The financial impact of Covid-19 on the charity sector in 2020 will not be fully known until late next year, according to the Charities Regulator.
Helen Martin was speaking ahead of Charities Trustees Week, which begins today.
Now in its fourth year, the initiative is a way of thanking charity trustees for the work they carry out throughout the year, however this year it will take place online.
Hundreds of charities have continued to offer services throughout Covid-19, despite the challenges of the pandemic.
One charity on the frontline is Depaul Ireland, which added new services and adapted existing services to meet the needs of the most marginalised in society.
Schrell Levins is one of 32 people with underlying health conditions who has been given an en suite room at Depaul's shielded accommodation in Dublin city centre.
Ms Levins became homeless many years ago because, she said, she was on drugs and arguing with her family all the time.
She was a heroin addict, which she managed to overcome 24 years ago.
However, she had also begun shoplifting, which led to her spending time in prison. From there she went to Depaul's Tua Nua Hostel, back to prison and then back to the hostel.
When Covid-19 arrived, she was in yet another hostel, but taken into shielded accommodation by the charity due to her underlying health conditions.
Her face brightened when she spoke about her new room, where, she said, she feels safe.
At the previous hostel, it was "loud and there were lot of people crammed in together".
She said: "It was very hard. I just had to deal with it."
The shielding unit where Ms Levins lives is run by Depaul but funded by the Health Service Executive and the Dublin Homeless Regional Executive.
It has capacity for 50 people and currently there are 31 people there. The charity expects it to reach full capacity over the winter period.
Many who are housed at the unit are medically vulnerable and on the margins of society; 25% of them have cancer, some are terminal.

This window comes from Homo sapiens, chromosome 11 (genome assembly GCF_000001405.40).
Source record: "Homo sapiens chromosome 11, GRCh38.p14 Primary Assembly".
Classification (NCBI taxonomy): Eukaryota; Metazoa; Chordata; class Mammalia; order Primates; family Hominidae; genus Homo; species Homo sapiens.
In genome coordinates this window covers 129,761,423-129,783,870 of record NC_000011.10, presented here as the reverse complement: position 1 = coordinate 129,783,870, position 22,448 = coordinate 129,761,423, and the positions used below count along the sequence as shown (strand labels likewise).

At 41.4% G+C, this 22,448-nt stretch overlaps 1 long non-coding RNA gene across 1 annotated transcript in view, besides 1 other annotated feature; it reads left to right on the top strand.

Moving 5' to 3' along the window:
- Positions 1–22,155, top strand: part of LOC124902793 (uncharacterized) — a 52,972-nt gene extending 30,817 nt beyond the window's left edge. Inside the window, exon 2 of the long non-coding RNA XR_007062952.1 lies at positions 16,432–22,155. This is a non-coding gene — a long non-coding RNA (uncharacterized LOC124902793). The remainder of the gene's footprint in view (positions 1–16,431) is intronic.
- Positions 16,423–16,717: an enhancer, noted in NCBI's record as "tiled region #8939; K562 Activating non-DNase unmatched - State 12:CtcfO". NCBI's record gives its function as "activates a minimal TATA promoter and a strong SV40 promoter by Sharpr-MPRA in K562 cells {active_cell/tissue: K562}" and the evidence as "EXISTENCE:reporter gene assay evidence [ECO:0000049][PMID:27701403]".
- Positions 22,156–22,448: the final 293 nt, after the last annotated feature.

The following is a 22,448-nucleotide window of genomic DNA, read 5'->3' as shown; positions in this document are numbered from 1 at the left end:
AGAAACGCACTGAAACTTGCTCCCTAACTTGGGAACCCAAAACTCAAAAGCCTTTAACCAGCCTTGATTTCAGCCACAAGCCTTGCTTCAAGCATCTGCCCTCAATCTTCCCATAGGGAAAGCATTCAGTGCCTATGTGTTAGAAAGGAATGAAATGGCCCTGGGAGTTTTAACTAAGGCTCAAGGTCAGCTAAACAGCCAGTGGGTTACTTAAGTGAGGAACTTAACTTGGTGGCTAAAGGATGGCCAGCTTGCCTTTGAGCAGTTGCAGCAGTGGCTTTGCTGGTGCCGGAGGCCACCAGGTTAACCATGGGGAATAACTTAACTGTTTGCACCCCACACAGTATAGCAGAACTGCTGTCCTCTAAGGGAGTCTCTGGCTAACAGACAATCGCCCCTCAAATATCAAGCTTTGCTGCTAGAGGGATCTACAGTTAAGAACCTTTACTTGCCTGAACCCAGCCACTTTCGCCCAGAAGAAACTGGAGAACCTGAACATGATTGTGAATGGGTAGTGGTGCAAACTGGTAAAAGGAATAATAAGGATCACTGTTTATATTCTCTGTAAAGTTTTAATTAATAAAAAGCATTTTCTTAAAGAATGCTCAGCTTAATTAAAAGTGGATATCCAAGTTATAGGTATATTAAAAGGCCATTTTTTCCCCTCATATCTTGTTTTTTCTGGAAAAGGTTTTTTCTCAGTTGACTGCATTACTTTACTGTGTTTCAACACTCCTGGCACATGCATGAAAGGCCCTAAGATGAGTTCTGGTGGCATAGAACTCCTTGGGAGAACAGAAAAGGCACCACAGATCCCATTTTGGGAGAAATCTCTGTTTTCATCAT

Clinical Nurse Manager for Depaul Jess Sears said the unit is for people who might require more support and who have more physical health issues.
"If they were to contract Covid-19, it could lead to much more serious issues and possible death," she said.
Interventions include onsite symptom monitoring and people are supported if they develop infections or need to see a GP or require nursing intervention.
They also work with other clinics and GP services in the community to bring medications to the facility, so that people do not have to go out into the community where they would be more at risk.
Depaul CEO David Carroll said that when Covid-19 arrived, everyone knew there would have to be a specific response for homeless people.
The charity, like others, has been supported by the Government to provide additional services, as well as a revamp of existing services, to assist people who need help.
He said: "The challenge has come about in adapting existing services to be fit for purpose to protect not only service users but our workers."
On the overall impact of Covid-19 on charity fundraising, Mr Carroll said everyone is concerned about what 2021 will bring.
"What we would appeal for is that the statutory funding that currently is in place for additional services is maintained, but that the Government takes into account that there may be a fall in fundraising for charities next year," he said.
Ms Martin said all charities will be reporting to her office next year regarding their activities and their finances for 2020.
"So, we'll have to wait until next year before we understand the financial impact on charities," she added.
There has also been some advice from the regulator to those who have had "great ideas and want to jump in and start doing things for the Irish public", saying that the registration process is "rigorous".
Her office has been advising people to link into existing charities, which are already set up and have their governance arrangements in place.
"They know what they're doing and they'll be delighted in most cases to work with anybody on a good idea," she said.
And for those thinking of donating to charity this Christmas, she has recommended that people take the time to check the register of charities.